A Changing Saudi Arabia


Mohammad Bin Salman Al Saud, the Crown Prince of Saudi Arabia (Sgt. Amber I. Smith via Department of Defense)

Early November 10, a plane carrying Lebanese Prime Minister Saad Hariri landed in Saudi Arabia and was immediately surrounded by Saudi police. Shortly after, Hariri announced his resignation as Prime Minister from Riyadh and spoke at length about the uncertainty Lebanon faces in the Middle East due to tensions with Iran. That same day, Saudi Arabia quickly urged all of its citizens to exit Lebanon. These events come only a week after Saudi Arabian Crown Prince Mohammed bin Salman ordered the arrests of 11 Saudi princes, 4 ministers, and several other ex-ministers, including billionaire investor Alwaleed bin Talal, in the first public move of a new anti-corruption campaign.

The Saudi Arabian government has offered little explanation for what has been widely viewed as an attempt by the Crown Prince to consolidate power. The Royal Embassy of Saudi Arabia to the United States released a statement on November 5 that read in part: “The Minister of Culture and Information, Dr. Awad bin Saleh Al-Awad stated that the royal decree to fight corruption is part of the Kingdom of Saudi Arabia’s overall efforts to promote integrity and advance reform initiatives.” The spokesperson for the embassy could not give any further comment, but referred back to the official statement as the country’s only explanation for these arrests.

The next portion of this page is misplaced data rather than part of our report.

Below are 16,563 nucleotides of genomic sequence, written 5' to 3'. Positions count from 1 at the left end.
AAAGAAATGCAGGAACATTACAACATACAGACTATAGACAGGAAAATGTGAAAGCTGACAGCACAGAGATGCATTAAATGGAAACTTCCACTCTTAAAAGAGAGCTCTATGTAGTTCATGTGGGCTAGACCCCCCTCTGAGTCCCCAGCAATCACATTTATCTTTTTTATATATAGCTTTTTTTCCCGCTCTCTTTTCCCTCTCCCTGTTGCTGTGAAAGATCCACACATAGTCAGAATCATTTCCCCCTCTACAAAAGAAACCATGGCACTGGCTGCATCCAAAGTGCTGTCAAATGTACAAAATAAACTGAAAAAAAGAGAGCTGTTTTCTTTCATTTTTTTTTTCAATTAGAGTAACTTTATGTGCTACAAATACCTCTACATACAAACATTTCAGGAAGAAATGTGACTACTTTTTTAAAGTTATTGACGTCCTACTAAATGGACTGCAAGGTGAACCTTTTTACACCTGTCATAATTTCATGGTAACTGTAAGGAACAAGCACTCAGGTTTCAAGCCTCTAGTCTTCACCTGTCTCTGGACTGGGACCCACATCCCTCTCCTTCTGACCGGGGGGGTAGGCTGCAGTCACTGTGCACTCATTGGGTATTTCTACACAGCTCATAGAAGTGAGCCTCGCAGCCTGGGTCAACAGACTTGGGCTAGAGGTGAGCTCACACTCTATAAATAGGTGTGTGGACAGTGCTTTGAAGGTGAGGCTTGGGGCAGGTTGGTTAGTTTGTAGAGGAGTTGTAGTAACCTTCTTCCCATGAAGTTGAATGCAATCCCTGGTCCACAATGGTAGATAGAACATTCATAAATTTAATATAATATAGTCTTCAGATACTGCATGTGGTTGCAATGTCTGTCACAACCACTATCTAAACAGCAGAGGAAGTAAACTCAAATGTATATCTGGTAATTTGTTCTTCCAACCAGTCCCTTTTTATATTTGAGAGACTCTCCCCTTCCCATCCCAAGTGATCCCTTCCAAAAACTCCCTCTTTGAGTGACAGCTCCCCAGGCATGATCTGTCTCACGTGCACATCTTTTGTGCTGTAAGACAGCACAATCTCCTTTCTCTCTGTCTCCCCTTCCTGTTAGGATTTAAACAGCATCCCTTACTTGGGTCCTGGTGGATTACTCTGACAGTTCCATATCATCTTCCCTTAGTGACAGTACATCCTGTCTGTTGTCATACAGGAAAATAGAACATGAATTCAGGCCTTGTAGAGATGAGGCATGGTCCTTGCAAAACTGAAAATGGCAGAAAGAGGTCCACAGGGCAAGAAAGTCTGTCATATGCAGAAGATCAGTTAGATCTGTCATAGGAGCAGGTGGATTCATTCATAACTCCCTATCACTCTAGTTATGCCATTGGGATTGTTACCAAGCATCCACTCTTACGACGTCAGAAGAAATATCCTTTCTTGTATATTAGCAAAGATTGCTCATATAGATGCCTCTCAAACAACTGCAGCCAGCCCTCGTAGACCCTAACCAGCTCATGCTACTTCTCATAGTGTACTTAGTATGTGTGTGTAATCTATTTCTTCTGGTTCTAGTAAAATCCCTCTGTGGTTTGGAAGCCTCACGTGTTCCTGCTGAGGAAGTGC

Prince Mohammed bin Salman recently announced his plan to rebrand Saudi Islam by weeding out extremism and championing a more moderate version of the religion, already beginning to take power out of the hands of the Saudi Arabian clergy. The Crown Prince has not been afraid of taking public and clear power moves to cement his position.

As official guidance to State Department employees in countries neighboring Saudi Arabia, US Secretary of State Rex Tillerson said, “The United States strongly supports the sovereignty and independence of the Republic of Lebanon and of its political institutions. The United States urges all parties both within Lebanon and outside to respect the integrity and independence of Lebanon’s legitimate national institutions, including the Government of Lebanon and the Lebanese Armed Forces.”

US spokeswoman Heather Nauert spoke about the anti-corruption arrests in an earlier State Department briefing, saying that the US government continues “to encourage the Government of Saudi Arabia to pursue prosecution of corruption in a fair and transparent manner.”

Sources: New York Times, Washington Post, The Independent, Time, State.gov, SaudiEmbassy.net

Photo: Wikimedia Commons